Expectation document on tax and transparency
23 January 2018
We refer to the Ministry’s letter of 14 June 2017 on the Storting’s consideration of Report to the Storting No. 26 (2016-2017) on the Management of the Government Pension Fund in 2016.
In its letter, the Ministry refers to the Standing Committee on Finance and Economic Affairs’ Recommendation 357 S (2016-2017) on the white paper. In this recommendation, the Standing Committee notes that Norges Bank has prepared a new expectation document on transparency in international corporate taxation. The Standing Committee states that it has high hopes for the follow-up of the expectation document and looks forward to reading about this work in the spring 2018 white paper. Against this background, the Ministry asks Norges Bank to report on its work on the expectation document on tax and transparency.
Responsible investment supports the overall objective of safeguarding the fund’s assets for the long term. We work on standard setting, ownership and risk management as an integral part of our management of the fund. We communicate our expectations and positions as an investor to the companies the fund is invested in through public documents, voting and other direct engagement. As well as tax and transparency, we have published expectation documents on climate change, water resources, children’s rights and human rights.
This letter provides a status for our work on tax and transparency in the management of the fund. This is a long-term undertaking. Norges Bank will continue to report on its work on the expectation documents in its annual report on responsible investment, in line with established practice.
The goals for our work on tax and transparency
The expectation document on tax and transparency was published on 7 April 2017. Norges Bank stresses the importance of transparency and good reporting at portfolio companies in building trust, counteracting the consequences of secrecy and supporting fair taxation across jurisdictions. As a long-term global investor, Norges Bank wishes to promote standards and practices that contribute to a level competitive playing field and are long-term sustainable. The topics covered by the document are also the target of regulatory changes in many countries, and general expectations of companies when it comes to tax are evolving.
First of all, Norges Bank would stress that tax levels and the enforcement of tax legislation are matters for the authorities rather than investors. Taxation is a matter of national sovereignty. It is not natural for Norges Bank to take a position on an individual country’s tax policies. At the same time, the taxation of multinational enterprises must take place within the framework of global collaboration between nation states. Taxation across jurisdictions affects competition between companies. Investors therefore have a role to play in promoting good international standards, transparency and better practices at multinational enterprises, so contributing to legitimate and well-functioning markets.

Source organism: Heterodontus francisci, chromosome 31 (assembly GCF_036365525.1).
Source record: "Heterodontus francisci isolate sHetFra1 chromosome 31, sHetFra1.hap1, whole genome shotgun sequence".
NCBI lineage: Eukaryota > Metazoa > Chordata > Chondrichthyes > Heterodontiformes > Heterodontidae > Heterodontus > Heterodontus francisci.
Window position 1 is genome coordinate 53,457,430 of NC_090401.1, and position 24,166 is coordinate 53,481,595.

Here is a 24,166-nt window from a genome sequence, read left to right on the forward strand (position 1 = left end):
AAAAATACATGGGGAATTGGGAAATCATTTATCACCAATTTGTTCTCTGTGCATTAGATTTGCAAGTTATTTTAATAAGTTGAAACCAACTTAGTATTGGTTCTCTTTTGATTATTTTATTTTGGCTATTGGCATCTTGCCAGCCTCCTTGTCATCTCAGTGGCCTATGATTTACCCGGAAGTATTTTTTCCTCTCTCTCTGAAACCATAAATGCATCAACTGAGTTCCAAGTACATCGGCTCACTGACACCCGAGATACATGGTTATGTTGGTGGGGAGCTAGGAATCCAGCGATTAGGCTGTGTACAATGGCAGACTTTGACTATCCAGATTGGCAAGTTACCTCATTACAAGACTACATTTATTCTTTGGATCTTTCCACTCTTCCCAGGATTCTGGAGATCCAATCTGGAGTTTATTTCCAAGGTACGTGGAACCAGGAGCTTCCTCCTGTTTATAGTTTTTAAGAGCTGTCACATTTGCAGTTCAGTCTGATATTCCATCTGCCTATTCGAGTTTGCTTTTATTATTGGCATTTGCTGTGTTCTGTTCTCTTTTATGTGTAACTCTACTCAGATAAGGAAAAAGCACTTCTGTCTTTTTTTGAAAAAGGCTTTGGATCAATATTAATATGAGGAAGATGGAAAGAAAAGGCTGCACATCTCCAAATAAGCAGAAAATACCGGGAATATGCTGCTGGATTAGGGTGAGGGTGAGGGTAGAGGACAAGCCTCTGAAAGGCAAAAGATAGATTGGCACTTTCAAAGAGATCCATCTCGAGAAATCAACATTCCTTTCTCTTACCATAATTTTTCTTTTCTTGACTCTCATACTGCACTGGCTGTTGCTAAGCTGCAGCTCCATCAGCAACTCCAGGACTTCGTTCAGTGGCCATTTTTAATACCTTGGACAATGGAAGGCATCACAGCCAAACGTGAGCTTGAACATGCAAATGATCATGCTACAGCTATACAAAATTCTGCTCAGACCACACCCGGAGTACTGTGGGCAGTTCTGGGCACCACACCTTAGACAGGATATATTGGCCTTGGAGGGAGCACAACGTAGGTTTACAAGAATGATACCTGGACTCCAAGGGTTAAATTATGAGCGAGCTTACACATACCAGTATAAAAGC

International work on co-ordination to avoid erosion of tax bases therefore deserves support from an investor perspective. In time, Norges Bank assumes that national implementation of the likes of the OECD’s Base Erosion and Profit Shifting (BEPS) package will create a more predictable and consistent international framework for corporate taxation. The BEPS project was launched at the G20 summit in Los Cabos in June 2012 and has since been followed up with various reports and action plans. The actions developed by the BEPS project were unveiled on 15 October 2015 and have now moved into an implementation phase. Norges Bank supports this work under the auspices of the OECD. More than 100 countries have signed up. It will contribute to a more level playing field and make the creation of complex tax structures less attractive. It is further expected to reduce the use of secrecy jurisdictions and the potential negative consequences thereof. Greater transparency can also make it easier for investors to assess companies’ strategy and any risks associated with international taxation.
The expectation document on tax and transparency
Norges Bank’s ownership work takes advantage of the fund’s long-term investment horizon and is constantly evolving. The expectation document forms a point of departure for our dialogue with multinational enterprises on tax and transparency. Norges Bank takes a principles-based approach and emphasises the importance of transparency and good reporting for building trust, counteracting the consequences of secrecy and supporting appropriate taxation across jurisdictions.
Norges Bank’s expectation documents are directed at company boards and serve as a starting point for dialogue. As a long-term global investor, Norges Bank supports standards and practices that contribute to fair competition. We promote well-functioning, legitimate markets and market solutions that are long-term sustainable. A company’s board and management are responsible for its strategy and operations. We are particularly interested in companies’ governance processes and reporting. As a shareholder, we may raise concrete issues and elaborate on our expectations at meetings with companies. On the other hand, our dialogue with company representatives must not extend to micromanagement.
The aim of the expectation document on tax and transparency is to communicate how Norges Bank, as a financial investor, expects multinational enterprises to exhibit appropriate, prudent and transparent tax behaviour. Corporate taxes provide public revenue the world over and may be particularly critical in emerging markets. Companies for their part benefit from society’s legal and financial infrastructure.
The expectation document is rooted in international principles, including the OECD Guidelines for Multinational Enterprises and the G20/OECD Principles of Corporate Governance. The document was drawn up in a process with broad input from external stakeholders, including NGOs, experts and academics.
The expectation document is based on three main principles. The first is that taxes should be paid where economic value is generated. The second is that company tax arrangements are a board responsibility. The third is that public country-by-country reporting is a core element of transparent corporate tax disclosure. The document’s emphasis on public country-by-country reporting can be seen in the light of ongoing regulatory changes in many places.